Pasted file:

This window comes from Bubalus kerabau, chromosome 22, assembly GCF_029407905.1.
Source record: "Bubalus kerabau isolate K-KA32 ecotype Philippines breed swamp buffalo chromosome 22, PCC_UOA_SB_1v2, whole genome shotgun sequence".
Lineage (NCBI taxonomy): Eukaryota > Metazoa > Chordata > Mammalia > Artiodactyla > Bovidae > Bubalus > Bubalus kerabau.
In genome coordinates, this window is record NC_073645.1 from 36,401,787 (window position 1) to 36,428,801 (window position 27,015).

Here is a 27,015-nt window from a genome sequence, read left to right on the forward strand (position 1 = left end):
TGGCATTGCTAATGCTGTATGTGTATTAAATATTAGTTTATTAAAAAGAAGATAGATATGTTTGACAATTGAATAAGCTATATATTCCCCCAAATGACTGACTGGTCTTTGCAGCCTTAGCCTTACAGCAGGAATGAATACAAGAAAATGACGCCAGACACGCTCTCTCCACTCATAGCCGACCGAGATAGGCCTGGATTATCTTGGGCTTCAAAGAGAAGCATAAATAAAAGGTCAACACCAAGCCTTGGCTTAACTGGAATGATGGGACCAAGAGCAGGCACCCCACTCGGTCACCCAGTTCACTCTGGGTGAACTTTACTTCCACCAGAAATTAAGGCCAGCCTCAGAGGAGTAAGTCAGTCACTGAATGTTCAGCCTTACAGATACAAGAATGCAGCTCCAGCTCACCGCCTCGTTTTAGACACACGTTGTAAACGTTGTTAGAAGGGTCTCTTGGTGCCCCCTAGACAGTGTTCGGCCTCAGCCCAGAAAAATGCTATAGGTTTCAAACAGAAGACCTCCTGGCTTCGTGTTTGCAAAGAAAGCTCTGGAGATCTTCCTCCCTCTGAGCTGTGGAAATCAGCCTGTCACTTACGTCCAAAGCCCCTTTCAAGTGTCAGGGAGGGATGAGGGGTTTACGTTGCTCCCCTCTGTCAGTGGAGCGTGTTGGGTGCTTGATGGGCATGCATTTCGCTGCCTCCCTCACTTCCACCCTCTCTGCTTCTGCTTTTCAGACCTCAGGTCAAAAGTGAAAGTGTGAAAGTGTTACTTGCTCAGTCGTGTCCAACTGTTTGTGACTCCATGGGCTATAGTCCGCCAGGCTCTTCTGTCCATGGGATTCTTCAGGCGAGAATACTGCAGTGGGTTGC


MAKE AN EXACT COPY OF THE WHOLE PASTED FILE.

This window comes from Bubalus kerabau, chromosome 22, assembly GCF_029407905.1.
Source record: "Bubalus kerabau isolate K-KA32 ecotype Philippines breed swamp buffalo chromosome 22, PCC_UOA_SB_1v2, whole genome shotgun sequence".
Lineage (NCBI taxonomy): Eukaryota > Metazoa > Chordata > Mammalia > Artiodactyla > Bovidae > Bubalus > Bubalus kerabau.
In genome coordinates, this window is record NC_073645.1 from 36,401,787 (window position 1) to 36,428,801 (window position 27,015).

Here is a 27,015-nt window from a genome sequence, read left to right on the forward strand (position 1 = left end):
TGGCATTGCTAATGCTGTATGTGTATTAAATATTAGTTTATTAAAAAGAAGATAGATATGTTTGACAATTGAATAAGCTATATATTCCCCCAAATGACTGACTGGTCTTTGCAGCCTTAGCCTTACAGCAGGAATGAATACAAGAAAATGACGCCAGACACGCTCTCTCCACTCATAGCCGACCGAGATAGGCCTGGATTATCTTGGGCTTCAAAGAGAAGCATAAATAAAAGGTCAACACCAAGCCTTGGCTTAACTGGAATGATGGGACCAAGAGCAGGCACCCCACTCGGTCACCCAGTTCACTCTGGGTGAACTTTACTTCCACCAGAAATTAAGGCCAGCCTCAGAGGAGTAAGTCAGTCACTGAATGTTCAGCCTTACAGATACAAGAATGCAGCTCCAGCTCACCGCCTCGTTTTAGACACACGTTGTAAACGTTGTTAGAAGGGTCTCTTGGTGCCCCCTAGACAGTGTTCGGCCTCAGCCCAGAAAAATGCTATAGGTTTCAAACAGAAGACCTCCTGGCTTCGTGTTTGCAAAGAAAGCTCTGGAGATCTTCCTCCCTCTGAGCTGTGGAAATCAGCCTGTCACTTACGTCCAAAGCCCCTTTCAAGTGTCAGGGAGGGATGAGGGGTTTACGTTGCTCCCCTCTGTCAGTGGAGCGTGTTGGGTGCTTGATGGGCATGCATTTCGCTGCCTCCCTCACTTCCACCCTCTCTGCTTCTGCTTTTCAGACCTCAGGTCAAAAGTGAAAGTGTGAAAGTGTTACTTGCTCAGTCGTGTCCAACTGTTTGTGACTCCATGGGCTATAGTCCGCCAGGCTCTTCTGTCCATGGGATTCTTCAGGCGAGAATACTGCAGTGGGTTGC